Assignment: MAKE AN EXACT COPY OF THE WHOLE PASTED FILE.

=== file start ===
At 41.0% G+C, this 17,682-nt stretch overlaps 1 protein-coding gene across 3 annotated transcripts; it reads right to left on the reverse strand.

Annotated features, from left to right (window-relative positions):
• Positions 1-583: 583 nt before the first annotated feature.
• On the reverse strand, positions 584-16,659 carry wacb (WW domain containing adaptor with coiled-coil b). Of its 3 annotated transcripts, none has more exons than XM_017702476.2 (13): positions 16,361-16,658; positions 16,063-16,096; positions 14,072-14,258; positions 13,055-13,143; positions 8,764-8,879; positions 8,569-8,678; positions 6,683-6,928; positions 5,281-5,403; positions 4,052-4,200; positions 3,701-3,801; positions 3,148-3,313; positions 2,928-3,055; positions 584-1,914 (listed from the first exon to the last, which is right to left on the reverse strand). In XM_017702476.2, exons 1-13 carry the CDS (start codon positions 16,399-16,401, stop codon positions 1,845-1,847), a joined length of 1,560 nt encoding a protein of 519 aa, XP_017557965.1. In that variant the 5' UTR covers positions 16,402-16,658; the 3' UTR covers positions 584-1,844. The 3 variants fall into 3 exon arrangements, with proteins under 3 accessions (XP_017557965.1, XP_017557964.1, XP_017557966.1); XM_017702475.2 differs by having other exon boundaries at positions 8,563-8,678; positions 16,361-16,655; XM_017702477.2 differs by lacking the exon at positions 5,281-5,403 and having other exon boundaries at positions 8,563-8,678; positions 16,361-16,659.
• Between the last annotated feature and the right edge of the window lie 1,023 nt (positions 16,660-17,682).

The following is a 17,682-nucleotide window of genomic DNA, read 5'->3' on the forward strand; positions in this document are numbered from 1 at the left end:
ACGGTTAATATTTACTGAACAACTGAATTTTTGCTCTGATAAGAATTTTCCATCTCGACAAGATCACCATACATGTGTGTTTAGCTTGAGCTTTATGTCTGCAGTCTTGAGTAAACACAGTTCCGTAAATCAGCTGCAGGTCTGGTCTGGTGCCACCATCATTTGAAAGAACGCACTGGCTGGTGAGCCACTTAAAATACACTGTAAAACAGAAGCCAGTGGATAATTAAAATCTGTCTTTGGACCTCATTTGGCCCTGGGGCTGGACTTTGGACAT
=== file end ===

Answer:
At 41.0% G+C, this 17,682-nt stretch overlaps 1 protein-coding gene across 3 annotated transcripts; it reads right to left on the reverse strand.

Annotated features, from left to right (window-relative positions):
• Positions 1-583: 583 nt before the first annotated feature.
• On the reverse strand, positions 584-16,659 carry wacb (WW domain containing adaptor with coiled-coil b). Of its 3 annotated transcripts, none has more exons than XM_017702476.2 (13): positions 16,361-16,658; positions 16,063-16,096; positions 14,072-14,258; positions 13,055-13,143; positions 8,764-8,879; positions 8,569-8,678; positions 6,683-6,928; positions 5,281-5,403; positions 4,052-4,200; positions 3,701-3,801; positions 3,148-3,313; positions 2,928-3,055; positions 584-1,914 (listed from the first exon to the last, which is right to left on the reverse strand). In XM_017702476.2, exons 1-13 carry the CDS (start codon positions 16,399-16,401, stop codon positions 1,845-1,847), a joined length of 1,560 nt encoding a protein of 519 aa, XP_017557965.1. In that variant the 5' UTR covers positions 16,402-16,658; the 3' UTR covers positions 584-1,844. The 3 variants fall into 3 exon arrangements, with proteins under 3 accessions (XP_017557965.1, XP_017557964.1, XP_017557966.1); XM_017702475.2 differs by having other exon boundaries at positions 8,563-8,678; positions 16,361-16,655; XM_017702477.2 differs by lacking the exon at positions 5,281-5,403 and having other exon boundaries at positions 8,563-8,678; positions 16,361-16,659.
• Between the last annotated feature and the right edge of the window lie 1,023 nt (positions 16,660-17,682).

The following is a 17,682-nucleotide window of genomic DNA, read 5'->3' on the forward strand; positions in this document are numbered from 1 at the left end:
ACGGTTAATATTTACTGAACAACTGAATTTTTGCTCTGATAAGAATTTTCCATCTCGACAAGATCACCATACATGTGTGTTTAGCTTGAGCTTTATGTCTGCAGTCTTGAGTAAACACAGTTCCGTAAATCAGCTGCAGGTCTGGTCTGGTGCCACCATCATTTGAAAGAACGCACTGGCTGGTGAGCCACTTAAAATACACTGTAAAACAGAAGCCAGTGGATAATTAAAATCTGTCTTTGGACCTCATTTGGCCCTGGGGCTGGACTTTGGACAT